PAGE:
Another trend is the growing number of Jewish couples choosing international adoption. “Sometimes you hear, ‘That baby doesn’t look Jewish,’ but any rabbi will tell you race is utterly irrelevant.” Gold said. “More and more, the Jewish community is changing and realizing that Judaism is not a race and colors and types, but it?s going to be slow.”
THE SIMS FAMILY
Eleven-year-old Rayna Sims just shrugs her shoulders and shakes her head when asked if she ever has trouble with people saying she doesn’t “look” Jewish. A thoughtful girl with straight black hair and almond-shaped eyes, Rayna has known all her life that she wasn’t exactly like most of the other kids in her school. And she’s OK with that.
Rayna was 7 months old and living in an orphanage in Maoming City, China, when she was adopted by Columbia resident Wendy Sims, who is a Reform Jew.
“Adoption day was the day I met her. She was placed in my arms and we became a family,” said Wendy, who chose to adopt from China because, at the time, there were no barriers there against single mothers. “I just held her. It was very intense. … I just cried.”
When China first began allowing international adoption in the early 1990s, many Jewish adoptive parents like Wendy took advantage of the country’s relatively open adoption process.
Now that first wave of Chinese children who were adopted, including Rayna, are reaching the age where it is time for them to choose to reaffirm their Jewish faith through preparation for their bar or bat mitzvahs. Wendy said Rayna has never questioned her place in the Jewish community because she has always tried to instill in her daughter the idea that looking different is OK.
“We’ve talked about that forever. It’s not particularly about being Jewish. We have always looked different,” Wendy said. “She’s Chinese, Jewish, with a single mother by choice. She’s a lot of minorities, but I want her to be very confident with who she is.”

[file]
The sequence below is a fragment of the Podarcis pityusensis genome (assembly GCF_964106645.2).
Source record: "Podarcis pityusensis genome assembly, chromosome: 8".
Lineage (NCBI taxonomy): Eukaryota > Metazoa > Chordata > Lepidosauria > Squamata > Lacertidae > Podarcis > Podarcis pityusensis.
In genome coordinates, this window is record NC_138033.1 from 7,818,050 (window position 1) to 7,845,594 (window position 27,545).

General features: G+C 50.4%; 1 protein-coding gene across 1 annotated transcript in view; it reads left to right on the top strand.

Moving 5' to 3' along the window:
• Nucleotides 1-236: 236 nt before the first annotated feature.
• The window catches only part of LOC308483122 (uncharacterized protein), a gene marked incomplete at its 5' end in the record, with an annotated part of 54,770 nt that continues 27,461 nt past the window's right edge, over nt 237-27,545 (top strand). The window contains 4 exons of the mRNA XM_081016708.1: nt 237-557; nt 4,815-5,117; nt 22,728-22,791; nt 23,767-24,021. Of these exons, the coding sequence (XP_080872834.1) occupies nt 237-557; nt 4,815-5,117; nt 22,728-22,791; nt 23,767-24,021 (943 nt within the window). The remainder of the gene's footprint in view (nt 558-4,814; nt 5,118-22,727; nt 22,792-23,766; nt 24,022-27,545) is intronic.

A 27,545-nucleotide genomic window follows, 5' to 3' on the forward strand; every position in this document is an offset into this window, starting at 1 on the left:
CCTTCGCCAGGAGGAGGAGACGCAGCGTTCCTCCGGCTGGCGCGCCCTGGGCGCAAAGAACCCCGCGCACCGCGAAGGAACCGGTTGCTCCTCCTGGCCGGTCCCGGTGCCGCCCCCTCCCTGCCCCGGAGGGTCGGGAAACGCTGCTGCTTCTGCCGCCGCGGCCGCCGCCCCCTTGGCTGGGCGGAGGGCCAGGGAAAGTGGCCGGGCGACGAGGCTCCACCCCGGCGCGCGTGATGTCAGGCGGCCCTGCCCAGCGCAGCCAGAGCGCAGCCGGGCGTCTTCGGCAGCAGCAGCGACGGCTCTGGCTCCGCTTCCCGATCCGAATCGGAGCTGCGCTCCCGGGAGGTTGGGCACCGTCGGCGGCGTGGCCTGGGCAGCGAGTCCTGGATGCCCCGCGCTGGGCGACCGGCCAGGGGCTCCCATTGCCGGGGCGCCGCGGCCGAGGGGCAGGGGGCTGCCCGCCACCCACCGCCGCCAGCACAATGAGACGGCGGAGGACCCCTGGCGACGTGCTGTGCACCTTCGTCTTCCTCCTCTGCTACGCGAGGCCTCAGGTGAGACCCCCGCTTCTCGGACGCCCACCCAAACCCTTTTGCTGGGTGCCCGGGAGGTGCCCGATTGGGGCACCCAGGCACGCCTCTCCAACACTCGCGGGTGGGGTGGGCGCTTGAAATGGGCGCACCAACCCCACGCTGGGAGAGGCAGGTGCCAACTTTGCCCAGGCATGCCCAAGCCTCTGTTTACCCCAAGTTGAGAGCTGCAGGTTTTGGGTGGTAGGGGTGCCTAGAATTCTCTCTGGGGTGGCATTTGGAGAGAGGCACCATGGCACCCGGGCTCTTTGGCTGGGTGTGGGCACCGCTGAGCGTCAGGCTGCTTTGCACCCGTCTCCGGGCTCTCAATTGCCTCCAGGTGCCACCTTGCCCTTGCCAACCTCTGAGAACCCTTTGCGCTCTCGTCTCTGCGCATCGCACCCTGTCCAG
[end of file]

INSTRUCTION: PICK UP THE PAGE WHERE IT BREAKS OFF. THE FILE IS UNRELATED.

Rayna said she recognizes that she is different from other kids in her school, and that she is one of the only non-Anglo children in her Hebrew school class. She said she could recall only one instance when someone questioned her faith because of the way she looked. In fifth grade, a substitute teacher read a holiday story to Rayna’s class in preparation for the holiday season. After finishing the book, Rayna said the teacher looked around the room and asked children to raise their hands if they didn’t celebrate Christmas.
“She didn’t believe that I was Jewish,” Rayna said. “I realized she hasn’t had much experience with other types of people.”
LIVING IN COLUMBIA
Both the Sims and the Shenkers say that their families’ experiences in the Jewish community would be a lot different if they didn’t live in Columbia.
The Shenkers lived in Illinois and Virginia before moving to Columbia, and Joel and Debbie agree that the Columbia Jewish community has been the most welcoming of the places they’ve lived. “When we came here, it was like sunshine. It’s a very warm, welcoming place,” Joel said. “The kids know the rabbi, the rabbi knows the kids. We felt embraced.”
No one in Columbia has questioned her about Rachel’s and Ben’s “legitimacy” as Jews, Debbie said. At the synagogue she and Joel attended in Illinois, however, the members did not accept her because she was not Jewish, even though she was going through the process of conversion at the time.
“Columbia is a good place for nontraditional families,” Wendy Sims said. “We’ve received only positive reactions from the Jewish community.”
Yossi Feintuch, rabbi of Columbia’s Congregation Beth Shalom, said that as a Reform rabbi, he feels he has more leeway in choosing whether to push certain religious rituals on his congregation than his Orthodox or Conservative colleagues, which creates a much more harmonious, welcoming place for Columbia Jews.
“Reform places most emphasis on the way they are raised and less on the rituals,” Feintuch said. “It doesn’t even occur to me to think, “Hmm, maybe their biological mother was Baptist. Hmm, maybe they’re not Jews.?”
While Feintuch said he suggests that adopted Jews go through the proper rituals to avoid problems down the road, he doesn’t want to push the rituals or make the children question their faith.
Feintuch said the question of who is a Jew will likely never be fully resolved. He referred to the advice of David Ben-Gurion, the first prime minister of Israel: “Ben-Gurion said, ‘You are a Jew if you identify yourself as a Jew.’ I don’t think someone who didn’t identify as a Jew would say, ‘I am a Jew.'”